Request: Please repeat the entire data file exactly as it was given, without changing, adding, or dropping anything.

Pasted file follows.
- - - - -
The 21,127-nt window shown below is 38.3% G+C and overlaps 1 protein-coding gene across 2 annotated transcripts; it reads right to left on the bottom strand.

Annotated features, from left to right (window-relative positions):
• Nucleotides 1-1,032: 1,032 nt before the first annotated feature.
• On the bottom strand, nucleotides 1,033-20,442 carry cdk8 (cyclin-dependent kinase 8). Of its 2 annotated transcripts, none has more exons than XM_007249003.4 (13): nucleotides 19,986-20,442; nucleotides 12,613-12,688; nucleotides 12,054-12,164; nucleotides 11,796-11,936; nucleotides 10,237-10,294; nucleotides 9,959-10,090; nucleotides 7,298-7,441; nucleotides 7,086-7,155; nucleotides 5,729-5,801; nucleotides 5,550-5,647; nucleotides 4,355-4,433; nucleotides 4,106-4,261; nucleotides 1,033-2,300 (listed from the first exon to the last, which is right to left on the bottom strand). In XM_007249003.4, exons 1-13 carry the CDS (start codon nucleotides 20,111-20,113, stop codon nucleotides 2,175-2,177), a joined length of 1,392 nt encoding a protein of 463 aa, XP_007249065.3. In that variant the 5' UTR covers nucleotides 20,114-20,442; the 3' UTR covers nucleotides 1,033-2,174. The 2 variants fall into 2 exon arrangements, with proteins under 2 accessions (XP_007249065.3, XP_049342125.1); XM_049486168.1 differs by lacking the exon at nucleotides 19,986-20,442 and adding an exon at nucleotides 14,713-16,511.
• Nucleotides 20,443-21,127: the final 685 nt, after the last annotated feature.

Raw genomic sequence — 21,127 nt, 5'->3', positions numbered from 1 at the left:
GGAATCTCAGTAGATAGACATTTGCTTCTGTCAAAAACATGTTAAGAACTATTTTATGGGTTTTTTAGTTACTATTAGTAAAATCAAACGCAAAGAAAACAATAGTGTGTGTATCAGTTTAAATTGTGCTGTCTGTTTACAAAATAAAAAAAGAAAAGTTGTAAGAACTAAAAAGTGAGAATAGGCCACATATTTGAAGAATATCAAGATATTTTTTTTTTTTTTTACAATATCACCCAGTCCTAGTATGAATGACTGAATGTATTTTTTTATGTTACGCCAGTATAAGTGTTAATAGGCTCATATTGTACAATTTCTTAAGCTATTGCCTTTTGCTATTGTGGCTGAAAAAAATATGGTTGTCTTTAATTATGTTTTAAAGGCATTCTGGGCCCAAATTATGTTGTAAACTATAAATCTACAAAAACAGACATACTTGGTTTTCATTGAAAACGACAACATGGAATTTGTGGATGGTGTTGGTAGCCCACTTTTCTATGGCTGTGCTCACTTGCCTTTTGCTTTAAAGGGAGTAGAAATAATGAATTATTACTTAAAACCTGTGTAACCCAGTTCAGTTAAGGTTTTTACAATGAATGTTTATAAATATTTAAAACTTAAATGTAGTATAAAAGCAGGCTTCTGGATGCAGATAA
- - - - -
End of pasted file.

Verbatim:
The 21,127-nt window shown below is 38.3% G+C and overlaps 1 protein-coding gene across 2 annotated transcripts; it reads right to left on the bottom strand.

Annotated features, from left to right (window-relative positions):
• Nucleotides 1-1,032: 1,032 nt before the first annotated feature.
• On the bottom strand, nucleotides 1,033-20,442 carry cdk8 (cyclin-dependent kinase 8). Of its 2 annotated transcripts, none has more exons than XM_007249003.4 (13): nucleotides 19,986-20,442; nucleotides 12,613-12,688; nucleotides 12,054-12,164; nucleotides 11,796-11,936; nucleotides 10,237-10,294; nucleotides 9,959-10,090; nucleotides 7,298-7,441; nucleotides 7,086-7,155; nucleotides 5,729-5,801; nucleotides 5,550-5,647; nucleotides 4,355-4,433; nucleotides 4,106-4,261; nucleotides 1,033-2,300 (listed from the first exon to the last, which is right to left on the bottom strand). In XM_007249003.4, exons 1-13 carry the CDS (start codon nucleotides 20,111-20,113, stop codon nucleotides 2,175-2,177), a joined length of 1,392 nt encoding a protein of 463 aa, XP_007249065.3. In that variant the 5' UTR covers nucleotides 20,114-20,442; the 3' UTR covers nucleotides 1,033-2,174. The 2 variants fall into 2 exon arrangements, with proteins under 2 accessions (XP_007249065.3, XP_049342125.1); XM_049486168.1 differs by lacking the exon at nucleotides 19,986-20,442 and adding an exon at nucleotides 14,713-16,511.
• Nucleotides 20,443-21,127: the final 685 nt, after the last annotated feature.

Raw genomic sequence — 21,127 nt, 5'->3', positions numbered from 1 at the left:
GGAATCTCAGTAGATAGACATTTGCTTCTGTCAAAAACATGTTAAGAACTATTTTATGGGTTTTTTAGTTACTATTAGTAAAATCAAACGCAAAGAAAACAATAGTGTGTGTATCAGTTTAAATTGTGCTGTCTGTTTACAAAATAAAAAAAGAAAAGTTGTAAGAACTAAAAAGTGAGAATAGGCCACATATTTGAAGAATATCAAGATATTTTTTTTTTTTTTTACAATATCACCCAGTCCTAGTATGAATGACTGAATGTATTTTTTTATGTTACGCCAGTATAAGTGTTAATAGGCTCATATTGTACAATTTCTTAAGCTATTGCCTTTTGCTATTGTGGCTGAAAAAAATATGGTTGTCTTTAATTATGTTTTAAAGGCATTCTGGGCCCAAATTATGTTGTAAACTATAAATCTACAAAAACAGACATACTTGGTTTTCATTGAAAACGACAACATGGAATTTGTGGATGGTGTTGGTAGCCCACTTTTCTATGGCTGTGCTCACTTGCCTTTTGCTTTAAAGGGAGTAGAAATAATGAATTATTACTTAAAACCTGTGTAACCCAGTTCAGTTAAGGTTTTTACAATGAATGTTTATAAATATTTAAAACTTAAATGTAGTATAAAAGCAGGCTTCTGGATGCAGATAA